The Higher Education Students Financing Board (HESFB) has said that they will not give out loans to continuing students this year.
Since 2014, eligibility for the Student Loan Scheme was only open to students joining in their first year of study at eligible universities, who are funded until they complete their studies. But in 2021, the board launched the Student Loan opportunity for continuing students.
The Executive Director of the HESFB, Michael Wanyama, said that hundreds of anxious students asked for this loan to help them continue their studies in the face of COVID-19 effects, which have now made it difficult for some of them to pay their tuition.
“I am so sad. To prevent struggling students from quitting school, we introduced Loans for Continuing Students. And we all know that many parents and benefactors were affected by Covid19, meaning more students are in need of this service than before,” Wanyama said moments before the board announced the names of this year’s loan recipients.
According to the 2016 Africa Higher Education Student Survey Project, at least 30 percent of all students in Uganda who enroll in various degree programs at different universities either never complete their courses on time or drop out because they are unable to pay the necessary tuition fees.
In face of the effects of the COVID-19 pandemic on people’s income, this figure could have increased due to the COVID-19 pandemic’s effects on people’s income although no research has been done on this effect.
According to statistics, the board received 3,089 loan requests from students between July 15 and October 15. Nevertheless, 672 of them were deemed ineligible—the majority of them being continuing students.
Wanyama said that when the continuing students program was introduced, they were given 500 Million Shillings with the expectation that this sum would rise; double, or even triple this year, but they received nothing in the end.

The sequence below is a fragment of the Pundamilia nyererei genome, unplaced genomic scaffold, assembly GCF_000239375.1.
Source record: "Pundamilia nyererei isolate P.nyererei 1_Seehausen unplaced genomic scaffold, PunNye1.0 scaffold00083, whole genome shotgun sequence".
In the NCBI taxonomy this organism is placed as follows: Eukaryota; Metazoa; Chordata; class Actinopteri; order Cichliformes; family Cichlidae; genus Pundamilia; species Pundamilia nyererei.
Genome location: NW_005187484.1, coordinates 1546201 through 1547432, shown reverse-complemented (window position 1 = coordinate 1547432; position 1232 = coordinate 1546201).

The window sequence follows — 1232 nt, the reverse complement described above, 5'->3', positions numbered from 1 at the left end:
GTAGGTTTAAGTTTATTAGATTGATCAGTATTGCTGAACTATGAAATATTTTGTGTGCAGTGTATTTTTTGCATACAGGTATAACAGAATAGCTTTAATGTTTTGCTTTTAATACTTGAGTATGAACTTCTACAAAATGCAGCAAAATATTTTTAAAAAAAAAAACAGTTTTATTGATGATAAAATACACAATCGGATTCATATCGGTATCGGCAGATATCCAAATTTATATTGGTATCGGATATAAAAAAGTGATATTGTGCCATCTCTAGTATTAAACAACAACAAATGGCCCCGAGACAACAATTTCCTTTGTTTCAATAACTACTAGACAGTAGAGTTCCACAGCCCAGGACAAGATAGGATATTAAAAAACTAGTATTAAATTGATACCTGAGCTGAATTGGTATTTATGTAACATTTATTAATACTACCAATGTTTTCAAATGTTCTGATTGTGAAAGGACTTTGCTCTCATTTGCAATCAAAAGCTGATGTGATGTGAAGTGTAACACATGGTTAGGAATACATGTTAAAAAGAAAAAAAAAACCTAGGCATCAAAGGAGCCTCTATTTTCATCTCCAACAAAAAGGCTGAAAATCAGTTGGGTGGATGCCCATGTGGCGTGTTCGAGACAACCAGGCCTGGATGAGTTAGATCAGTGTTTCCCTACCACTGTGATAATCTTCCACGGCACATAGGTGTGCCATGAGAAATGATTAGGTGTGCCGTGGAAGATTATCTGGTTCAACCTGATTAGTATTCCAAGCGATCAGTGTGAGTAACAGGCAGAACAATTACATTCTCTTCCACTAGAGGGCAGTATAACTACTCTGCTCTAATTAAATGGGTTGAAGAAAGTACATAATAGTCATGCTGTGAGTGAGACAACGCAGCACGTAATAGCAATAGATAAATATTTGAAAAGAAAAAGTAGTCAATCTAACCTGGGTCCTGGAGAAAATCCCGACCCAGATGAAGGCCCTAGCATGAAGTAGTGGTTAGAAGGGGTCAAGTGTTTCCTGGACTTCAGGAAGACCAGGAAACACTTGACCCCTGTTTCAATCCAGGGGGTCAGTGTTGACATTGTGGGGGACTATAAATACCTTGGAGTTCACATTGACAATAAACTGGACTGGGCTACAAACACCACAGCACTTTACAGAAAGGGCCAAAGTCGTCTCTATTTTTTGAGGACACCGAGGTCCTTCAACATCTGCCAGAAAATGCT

The State Minister for Higher Education, John Chrysostom Muyingo, also noted that while he sympathizes with the hundreds of students who are on the verge of completely dropping out of school due to lack of tuition, the government is broke, leaving a lot of unfunded priority, like funding these students, on their waiting list.
The absence of funds has not affected continuing students alone given the fact that the board will finance only 25 percent of the total applicants that had been classified as eligible this year. This is just 625 first-year students out of 2,417.
Wanyama added that this year they were allocated 29.2 Billion Shillings and when they deducted funds to support learners who had already been enrolled in the scheme in the previous years, they were left with only 2.6 Billion Shillings.
He however added that the board has projected that in order to cater to all applicants they project to receive next year, they might require at least 13.5 billion shillings.
Meanwhile, Students who received loans from the board since it was established in 2014 are now required to repay them. Records, however, reveal that only approximately 1,000 of the 4,680 people who received benefits and have finished school and hence are required to repay have really begun to do so.
Despite encouraging students to continue or start repaying, Wanyama said that no one has gone over the seven-year repayment period allotted to them. But he also noted that precautions have already been taken to make sure that students don’t default on their loans.
One such precaution is having all of their students register with the credit reporting agency.